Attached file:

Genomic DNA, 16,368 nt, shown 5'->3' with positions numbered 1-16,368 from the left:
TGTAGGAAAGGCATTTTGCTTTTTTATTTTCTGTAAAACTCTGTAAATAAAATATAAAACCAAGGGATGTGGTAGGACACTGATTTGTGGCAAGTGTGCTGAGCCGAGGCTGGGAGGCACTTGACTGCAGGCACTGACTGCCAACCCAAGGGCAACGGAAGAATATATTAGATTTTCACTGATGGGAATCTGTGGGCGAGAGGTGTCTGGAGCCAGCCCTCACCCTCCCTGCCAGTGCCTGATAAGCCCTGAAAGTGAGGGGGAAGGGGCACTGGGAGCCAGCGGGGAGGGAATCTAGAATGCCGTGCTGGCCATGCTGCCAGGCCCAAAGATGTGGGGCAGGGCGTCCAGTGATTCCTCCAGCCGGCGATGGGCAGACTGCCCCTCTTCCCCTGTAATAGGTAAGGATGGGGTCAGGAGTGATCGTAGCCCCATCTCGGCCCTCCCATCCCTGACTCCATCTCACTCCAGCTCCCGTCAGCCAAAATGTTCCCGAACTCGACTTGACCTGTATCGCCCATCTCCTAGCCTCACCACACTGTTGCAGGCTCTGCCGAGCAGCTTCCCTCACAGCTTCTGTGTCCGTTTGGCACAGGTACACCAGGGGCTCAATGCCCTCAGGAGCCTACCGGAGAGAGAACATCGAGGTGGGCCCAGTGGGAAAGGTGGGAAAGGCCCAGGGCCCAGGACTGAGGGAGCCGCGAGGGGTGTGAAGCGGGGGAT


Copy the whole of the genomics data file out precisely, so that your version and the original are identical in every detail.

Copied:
Genomic DNA, 16,368 nt, shown 5'->3' with positions numbered 1-16,368 from the left:
TGTAGGAAAGGCATTTTGCTTTTTTATTTTCTGTAAAACTCTGTAAATAAAATATAAAACCAAGGGATGTGGTAGGACACTGATTTGTGGCAAGTGTGCTGAGCCGAGGCTGGGAGGCACTTGACTGCAGGCACTGACTGCCAACCCAAGGGCAACGGAAGAATATATTAGATTTTCACTGATGGGAATCTGTGGGCGAGAGGTGTCTGGAGCCAGCCCTCACCCTCCCTGCCAGTGCCTGATAAGCCCTGAAAGTGAGGGGGAAGGGGCACTGGGAGCCAGCGGGGAGGGAATCTAGAATGCCGTGCTGGCCATGCTGCCAGGCCCAAAGATGTGGGGCAGGGCGTCCAGTGATTCCTCCAGCCGGCGATGGGCAGACTGCCCCTCTTCCCCTGTAATAGGTAAGGATGGGGTCAGGAGTGATCGTAGCCCCATCTCGGCCCTCCCATCCCTGACTCCATCTCACTCCAGCTCCCGTCAGCCAAAATGTTCCCGAACTCGACTTGACCTGTATCGCCCATCTCCTAGCCTCACCACACTGTTGCAGGCTCTGCCGAGCAGCTTCCCTCACAGCTTCTGTGTCCGTTTGGCACAGGTACACCAGGGGCTCAATGCCCTCAGGAGCCTACCGGAGAGAGAACATCGAGGTGGGCCCAGTGGGAAAGGTGGGAAAGGCCCAGGGCCCAGGACTGAGGGAGCCGCGAGGGGTGTGAAGCGGGGGAT